Seven–segment display is of the following two types.
1. common anode type
2. common cathode type
Common Cathode Type
In this type of display, anodes of all LEDs present in the display are interconnected or shorted, as is clear from figure 4.35 (a). The LED which is being desired to be radiated must always be connected to the ground, so that circuit could be completed.
Moreover, in the common anode type, a current limiting resistor is also mounted between every LED and the ground, the size of which depends on the value of the current passing through the LED. In the common anode type, cathodes of seven LEDs existing on the seven–segment LEDs are grounded through different methods for forming various digits from 0 through 9. For example, we want to display the digit 0 (zero). In order to irradiate zero (0), we have to keep “g” on logic 1 whereas all other segments on logic zero. The truth table of 0 – 9 digits of common anode type display has been shown in the figure 4.36.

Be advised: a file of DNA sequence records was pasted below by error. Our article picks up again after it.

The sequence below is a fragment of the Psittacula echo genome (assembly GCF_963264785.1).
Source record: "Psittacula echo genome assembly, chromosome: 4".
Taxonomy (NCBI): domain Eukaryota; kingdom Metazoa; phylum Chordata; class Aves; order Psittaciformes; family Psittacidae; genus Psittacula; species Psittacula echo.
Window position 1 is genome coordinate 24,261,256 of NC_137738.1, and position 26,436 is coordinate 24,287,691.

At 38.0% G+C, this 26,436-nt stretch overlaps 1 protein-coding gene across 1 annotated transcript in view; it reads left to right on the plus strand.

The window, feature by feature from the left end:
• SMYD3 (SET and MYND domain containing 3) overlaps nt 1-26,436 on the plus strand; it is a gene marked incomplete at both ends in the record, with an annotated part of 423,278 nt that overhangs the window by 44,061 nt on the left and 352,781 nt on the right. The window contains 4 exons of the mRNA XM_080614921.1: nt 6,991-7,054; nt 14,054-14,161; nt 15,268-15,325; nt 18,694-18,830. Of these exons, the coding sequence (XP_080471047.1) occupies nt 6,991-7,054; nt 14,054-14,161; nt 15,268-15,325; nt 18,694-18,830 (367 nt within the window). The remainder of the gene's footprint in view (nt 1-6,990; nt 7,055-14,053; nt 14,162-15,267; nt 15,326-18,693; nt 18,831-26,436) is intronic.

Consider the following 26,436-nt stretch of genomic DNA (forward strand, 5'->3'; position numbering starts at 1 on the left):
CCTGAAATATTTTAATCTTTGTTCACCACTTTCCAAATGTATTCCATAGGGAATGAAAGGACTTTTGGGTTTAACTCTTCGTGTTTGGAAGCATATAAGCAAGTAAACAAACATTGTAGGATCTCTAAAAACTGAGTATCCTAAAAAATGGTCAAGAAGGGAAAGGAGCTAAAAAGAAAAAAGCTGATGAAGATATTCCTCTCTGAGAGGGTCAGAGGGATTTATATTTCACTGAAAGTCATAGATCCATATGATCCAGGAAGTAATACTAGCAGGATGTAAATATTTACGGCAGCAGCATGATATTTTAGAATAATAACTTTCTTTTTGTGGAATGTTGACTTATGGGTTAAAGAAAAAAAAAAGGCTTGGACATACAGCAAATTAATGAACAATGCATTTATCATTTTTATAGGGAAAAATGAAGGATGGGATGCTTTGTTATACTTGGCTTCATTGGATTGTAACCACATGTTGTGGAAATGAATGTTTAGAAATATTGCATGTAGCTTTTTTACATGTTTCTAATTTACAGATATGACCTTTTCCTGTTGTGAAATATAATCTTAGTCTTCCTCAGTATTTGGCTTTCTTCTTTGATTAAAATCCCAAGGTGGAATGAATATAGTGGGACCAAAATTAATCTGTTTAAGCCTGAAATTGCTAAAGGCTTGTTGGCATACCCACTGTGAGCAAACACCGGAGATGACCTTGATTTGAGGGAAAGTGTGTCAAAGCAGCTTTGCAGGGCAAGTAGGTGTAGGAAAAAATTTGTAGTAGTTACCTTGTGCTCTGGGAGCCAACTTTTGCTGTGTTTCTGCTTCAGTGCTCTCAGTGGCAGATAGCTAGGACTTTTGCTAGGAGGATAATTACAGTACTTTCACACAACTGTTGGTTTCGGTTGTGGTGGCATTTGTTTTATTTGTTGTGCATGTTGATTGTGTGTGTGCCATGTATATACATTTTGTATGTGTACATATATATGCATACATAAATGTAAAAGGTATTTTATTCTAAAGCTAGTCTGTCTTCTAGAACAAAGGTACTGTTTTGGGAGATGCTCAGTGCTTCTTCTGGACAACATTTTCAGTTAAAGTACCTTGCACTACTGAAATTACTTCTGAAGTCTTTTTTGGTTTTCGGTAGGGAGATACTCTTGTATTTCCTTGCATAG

Figure 4.35 – (a). common – anode type (b). common – cathode type
Figure 4.36 – Seven segments common anode type Display Truth Table
In a common cathode type seven-segment indicator, all LEDs cathodes are connected together as can be seen via figure 4.35 (b). Further, a current limiting resistor is also used between every LED and +VCC in the common cathode type. In such a situation, the desired LED is connected to +5V in order to accomplish the circuit. Thus, by means of connecting inputs a to g with VCC, all digits from 0- 9 can be displayed. Suppose we want to display digit 3, in such a situation, a, b, c, d, and g LEDs will be radiated, whereas the remaining LEDs will be OFF. As such, illuminated LEDs will form digit 3. In figure 4.37, the truth table of entire digits of a common–cathode type display has been shown, in which 1 means LEDs’ illuminated or ON status where 0 means LED’s OFF state.
Figure 4.37 – seven segment common cathode type display truth table
BCD to Seven-Segment Decoder